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Here is my situation: I need to correctly determine which character encoding is used for given text file. Hopefully, it can correctly return one of the following types:

enum CHARACTER_ENCODING
{
    ANSI,
    Unicode,
    Unicode_big_endian,
    UTF8_with_BOM,
    UTF8_without_BOM
};

Up to now, I can correctly tell a text file is Unicode, Unicode big endian or UTF-8 with BOM by calling the following function. It also can correctly determine for ANSI if the given text file is not originally a UTF-8 without BOM. The problem is that when the text file is UTF-8 without BOM, the following function will mistakenly regard it as a ANSI file.

CHARACTER_ENCODING get_text_file_encoding(const char *filename)
{
    CHARACTER_ENCODING encoding;

    unsigned char uniTxt[] = {0xFF, 0xFE};// Unicode file header
    unsigned char endianTxt[] = {0xFE, 0xFF};// Unicode big endian file header
    unsigned char utf8Txt[] = {0xEF, 0xBB};// UTF_8 file header

    DWORD dwBytesRead = 0;
    HANDLE hFile = CreateFile(filename, GENERIC_READ, FILE_SHARE_READ, NULL, OPEN_EXISTING, FILE_ATTRIBUTE_NORMAL, NULL);
    if (hFile == INVALID_HANDLE_VALUE)
    {
        hFile = NULL;
        CloseHandle(hFile);
        throw runtime_error("cannot open file");
    }
    BYTE *lpHeader = new BYTE[2];
    ReadFile(hFile, lpHeader, 2, &dwBytesRead, NULL);
    CloseHandle(hFile);

    if (lpHeader[0] == uniTxt[0] && lpHeader[1] == uniTxt[1])// Unicode file
        encoding = CHARACTER_ENCODING::Unicode;
    else if (lpHeader[0] == endianTxt[0] && lpHeader[1] == endianTxt[1])//  Unicode big endian file
        encoding = CHARACTER_ENCODING::Unicode_big_endian;
    else if (lpHeader[0] == utf8Txt[0] && lpHeader[1] == utf8Txt[1])// UTF-8 file
        encoding = CHARACTER_ENCODING::UTF8_with_BOM;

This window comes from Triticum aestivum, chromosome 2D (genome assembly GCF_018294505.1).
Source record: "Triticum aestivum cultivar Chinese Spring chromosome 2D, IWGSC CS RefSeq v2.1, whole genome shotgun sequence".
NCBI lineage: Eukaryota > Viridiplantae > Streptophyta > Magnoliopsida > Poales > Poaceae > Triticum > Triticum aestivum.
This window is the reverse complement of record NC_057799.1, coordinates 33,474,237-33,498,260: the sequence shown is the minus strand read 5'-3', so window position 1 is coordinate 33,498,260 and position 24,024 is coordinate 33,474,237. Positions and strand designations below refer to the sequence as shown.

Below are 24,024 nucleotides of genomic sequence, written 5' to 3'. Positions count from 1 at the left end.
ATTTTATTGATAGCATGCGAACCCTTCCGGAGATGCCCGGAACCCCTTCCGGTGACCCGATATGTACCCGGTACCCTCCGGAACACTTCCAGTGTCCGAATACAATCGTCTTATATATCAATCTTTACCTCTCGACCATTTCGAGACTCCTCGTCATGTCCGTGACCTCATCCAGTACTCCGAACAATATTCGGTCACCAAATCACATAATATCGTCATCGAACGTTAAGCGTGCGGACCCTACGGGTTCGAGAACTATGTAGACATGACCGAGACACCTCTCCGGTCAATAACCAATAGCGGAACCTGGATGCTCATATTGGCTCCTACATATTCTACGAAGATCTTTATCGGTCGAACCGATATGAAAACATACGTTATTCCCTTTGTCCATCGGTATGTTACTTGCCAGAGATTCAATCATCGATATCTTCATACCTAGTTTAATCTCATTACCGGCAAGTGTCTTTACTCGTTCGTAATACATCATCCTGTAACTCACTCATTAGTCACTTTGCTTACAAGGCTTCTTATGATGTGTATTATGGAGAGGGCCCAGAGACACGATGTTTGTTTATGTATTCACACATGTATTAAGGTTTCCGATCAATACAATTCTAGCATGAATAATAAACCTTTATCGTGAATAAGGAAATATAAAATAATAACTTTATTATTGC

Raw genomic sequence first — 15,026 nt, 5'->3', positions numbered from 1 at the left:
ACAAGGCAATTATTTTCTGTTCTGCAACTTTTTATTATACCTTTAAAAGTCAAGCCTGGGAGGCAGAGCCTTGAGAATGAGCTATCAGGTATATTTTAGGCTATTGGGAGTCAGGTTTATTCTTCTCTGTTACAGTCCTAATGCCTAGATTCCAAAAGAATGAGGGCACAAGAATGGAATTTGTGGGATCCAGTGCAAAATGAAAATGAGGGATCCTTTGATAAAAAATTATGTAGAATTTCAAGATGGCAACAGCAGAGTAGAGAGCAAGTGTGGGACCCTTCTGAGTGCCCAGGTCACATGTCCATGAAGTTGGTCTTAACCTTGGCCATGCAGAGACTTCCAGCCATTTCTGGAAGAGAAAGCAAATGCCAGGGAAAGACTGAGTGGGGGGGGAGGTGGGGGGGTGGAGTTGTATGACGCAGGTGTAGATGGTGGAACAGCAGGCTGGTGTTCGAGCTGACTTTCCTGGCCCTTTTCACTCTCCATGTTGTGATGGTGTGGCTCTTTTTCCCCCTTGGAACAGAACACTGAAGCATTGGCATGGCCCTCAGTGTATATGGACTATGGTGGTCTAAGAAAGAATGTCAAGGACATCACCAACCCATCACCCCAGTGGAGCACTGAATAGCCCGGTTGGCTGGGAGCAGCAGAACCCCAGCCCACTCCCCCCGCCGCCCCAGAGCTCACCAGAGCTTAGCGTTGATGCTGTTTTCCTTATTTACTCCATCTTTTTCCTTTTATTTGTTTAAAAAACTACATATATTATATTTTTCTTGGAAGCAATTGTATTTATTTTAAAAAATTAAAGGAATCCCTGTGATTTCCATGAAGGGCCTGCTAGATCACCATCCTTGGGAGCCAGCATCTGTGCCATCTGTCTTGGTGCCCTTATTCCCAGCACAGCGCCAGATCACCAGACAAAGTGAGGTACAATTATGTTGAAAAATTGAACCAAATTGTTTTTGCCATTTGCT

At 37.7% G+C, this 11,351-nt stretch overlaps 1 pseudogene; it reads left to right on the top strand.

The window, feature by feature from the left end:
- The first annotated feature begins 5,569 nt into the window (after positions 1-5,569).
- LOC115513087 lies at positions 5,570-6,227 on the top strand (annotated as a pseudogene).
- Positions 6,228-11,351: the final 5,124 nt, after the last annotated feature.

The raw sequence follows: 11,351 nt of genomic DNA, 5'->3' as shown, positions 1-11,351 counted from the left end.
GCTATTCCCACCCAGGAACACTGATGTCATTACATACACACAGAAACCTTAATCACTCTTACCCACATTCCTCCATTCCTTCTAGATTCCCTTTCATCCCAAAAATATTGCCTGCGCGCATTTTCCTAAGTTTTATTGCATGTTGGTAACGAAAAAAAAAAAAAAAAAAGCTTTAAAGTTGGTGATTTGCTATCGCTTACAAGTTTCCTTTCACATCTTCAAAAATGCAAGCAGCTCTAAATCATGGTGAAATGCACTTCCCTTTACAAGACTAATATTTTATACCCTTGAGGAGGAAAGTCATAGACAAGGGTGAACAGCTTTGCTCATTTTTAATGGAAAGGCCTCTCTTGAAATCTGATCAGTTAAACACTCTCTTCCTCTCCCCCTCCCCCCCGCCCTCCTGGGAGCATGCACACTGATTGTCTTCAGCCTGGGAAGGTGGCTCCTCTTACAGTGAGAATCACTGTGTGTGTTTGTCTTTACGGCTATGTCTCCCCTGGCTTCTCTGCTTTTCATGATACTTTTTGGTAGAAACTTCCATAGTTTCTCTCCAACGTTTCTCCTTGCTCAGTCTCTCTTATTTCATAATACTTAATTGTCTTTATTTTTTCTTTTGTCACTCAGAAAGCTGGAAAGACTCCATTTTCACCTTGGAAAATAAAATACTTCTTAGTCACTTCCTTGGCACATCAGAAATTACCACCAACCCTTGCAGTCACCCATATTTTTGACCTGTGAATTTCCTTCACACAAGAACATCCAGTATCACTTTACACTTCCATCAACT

else
        encoding = CHARACTER_ENCODING::ANSI;   //Ascii

    delete []lpHeader;
    return encoding;
}

This problem has blocked me for a long time and I still cannot find a good solution. Any hint will be appreciated.

share|improve this question
4  
The term "ANSI" is often incorrectly used to refer to an 8-bit encoding, typically one of the Windows-specific ones such as Windows-1252, which never became an ANSI standard. The term "Unicode" is often, in the Microsoft world, incorrectly used to refer to the UTF-16 encoding; Unicode is not an encoding, but there are several encodings that can be used to represent Unicode. An ASCII file is indistinguishable from a UTF-8 file that doesn't happen to contain any characters outside the range 0..127. Most UTF-8 files do not start with a BOM (since UTF-8 has no byte order). –  Keith Thompson Dec 23 '13 at 16:39
    
Instead of enumerating the encoding types in a comment, enumerate them in an enum. –  Casey Dec 23 '13 at 20:33
    
@Casey Good point. Updated now. –  herohuyongtao Dec 24 '13 at 5:11

1 Answer 1

up vote 5 down vote accepted

For starters, there's no such physical encoding as "Unicode". What you probably mean by this is UTF-16. Secondly, any file is valid in "ANSI", or any single-byte encoding for that matter. The only thing you can do is guess in the best order which is most likely to throw out invalid matches.

You should check, in this order:

  • Is there a UTF-16 BOM at the beginning? Then it's probably UTF-16. Use the BOM as indicator whether it's big endian or little endian, then check the rest of the file whether it conforms.
  • Is there a UTF-8 BOM at the beginning? Then it's probably UTF-8. Check the rest of the file.
  • If the above didn't result in a positive match, check if the entire file is valid UTF-8. If it is, it's probably UTF-8.
  • If the above didn't result in a positive match, it's probably ANSI.

If you expect UTF-16 files without BOM as well (it's possible for, for example, XML files which specify the encoding in the XML declaration), then you have to shove that rule in there as well. Though any of the above may produce a false positive, falsely identifying an ANSI file as UTF-* (though it's unlikely). You should always have metadata that tells you what encoding a file is in, detecting it after the fact is not possible with 100% accuracy.

share|improve this answer
    
I just noticed, in Notepad++, there is no UTF-16. Instead, it has two more types: UCS-2 Big Endian and UCS-2 Little Endian. So is UTF-16 equivalent to UCS-2 here? –  herohuyongtao Dec 23 '13 at 16:18
1  
Nope, UCS-2 is an older Unicode encoding which is rarely used anymore. UTF-16 is UTF-16, but typically just mislabeled as "Unicode" by Microsoft and related products. –  deceze Dec 23 '13 at 16:25

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